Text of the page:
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With more people working from home last year, the Canada Revenue Agency has simplified the process of claiming expenses for doing remote work. The changes apply specifically to 2020.

There’s a new flat rate of $2 for every day an employee worked from home capped at $400, as well as a detailed method that allows an employee to claim a wider range of expenses.

But which method applies best to which type of WFH employee?

Using the $2 flat rate

An employee who was either forced to work from home, or given the option to, because of the pandemic, should have logged more than 50% of their total work hours from home for a minimum of four consecutive weeks.

Any WFH employee can claim $2 for each day they worked remotely, but this covers only their home office expenses and nothing else. Even if their employer has reimbursed them for certain WFH costs, the employee may still file for tax deductions using the flat rate.

Those who choose this method of calculation must simply account for the number of days they worked full-time or part-time hours from home, subtracting their days off, statutory holidays, vacation and sick days, and other absences. The total number should be multiplied by the flat rate.

Using the detailed method

An employee may claim a wider range of WFH expenses if they were required to work remotely or were given the option to because of the pandemic, and that they logged more than 50% of their total work hours from home. The teleworking period should be for at least four consecutive weeks.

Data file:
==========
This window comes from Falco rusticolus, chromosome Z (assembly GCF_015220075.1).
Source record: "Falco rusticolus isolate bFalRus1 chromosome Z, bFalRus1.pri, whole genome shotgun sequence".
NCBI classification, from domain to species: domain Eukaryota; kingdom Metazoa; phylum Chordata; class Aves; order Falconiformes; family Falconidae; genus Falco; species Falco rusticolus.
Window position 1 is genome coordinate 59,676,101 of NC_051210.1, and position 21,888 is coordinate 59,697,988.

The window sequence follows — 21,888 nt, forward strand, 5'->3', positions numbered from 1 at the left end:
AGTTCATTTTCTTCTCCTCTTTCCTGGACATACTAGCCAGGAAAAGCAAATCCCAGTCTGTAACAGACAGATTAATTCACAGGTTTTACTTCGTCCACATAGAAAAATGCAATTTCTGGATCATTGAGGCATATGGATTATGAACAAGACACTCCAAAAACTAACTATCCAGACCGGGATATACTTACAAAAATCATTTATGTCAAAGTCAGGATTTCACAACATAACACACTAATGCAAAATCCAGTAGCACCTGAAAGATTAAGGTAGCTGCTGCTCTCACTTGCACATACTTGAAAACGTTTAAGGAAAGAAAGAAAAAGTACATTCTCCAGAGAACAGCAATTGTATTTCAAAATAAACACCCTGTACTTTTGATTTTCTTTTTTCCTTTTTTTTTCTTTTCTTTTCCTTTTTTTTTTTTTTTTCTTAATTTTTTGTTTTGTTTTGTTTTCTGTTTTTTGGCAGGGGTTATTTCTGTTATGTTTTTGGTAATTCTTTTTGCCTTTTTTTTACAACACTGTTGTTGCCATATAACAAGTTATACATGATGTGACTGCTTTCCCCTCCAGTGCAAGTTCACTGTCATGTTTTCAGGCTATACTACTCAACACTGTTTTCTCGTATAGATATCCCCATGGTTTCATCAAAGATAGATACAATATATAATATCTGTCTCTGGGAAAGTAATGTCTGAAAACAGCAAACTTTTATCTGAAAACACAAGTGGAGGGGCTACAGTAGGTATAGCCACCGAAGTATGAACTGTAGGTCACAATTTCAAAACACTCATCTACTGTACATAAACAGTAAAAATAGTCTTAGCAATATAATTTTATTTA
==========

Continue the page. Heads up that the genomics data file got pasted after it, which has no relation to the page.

They can break down the expenses related to their WFH operations, such as when they need to meet clients, customers or colleagues regularly in their designated work space at home. However, they will need to provide supporting documents for each type of expense claimed.

Under this method, a WFH employee who earns from multiple sources of income can only claim expenses associated with their employment income.

Expenses should also be directly related to their work. If the employee spends on an item that is also sometimes assigned for personal use, then they must show proof of the times the item is used directly for their work. Only this portion of the expense can be claimed.
Paul Dunne

Paul Dunne, Principal and Director of Operations, founder of JPDO is an Irish Chartered Accountant with over three decades of experience in accounting and finance. He has been an auditor, controller of a real estate company, supervisor of consolidation accounting and manager of financial planning for Alcan Aluminium Limited, lecturer in consolidation accounting and foreign currency translation in Montreal’s McGill University chartered accounting program and CFO of a large manufacturing company.

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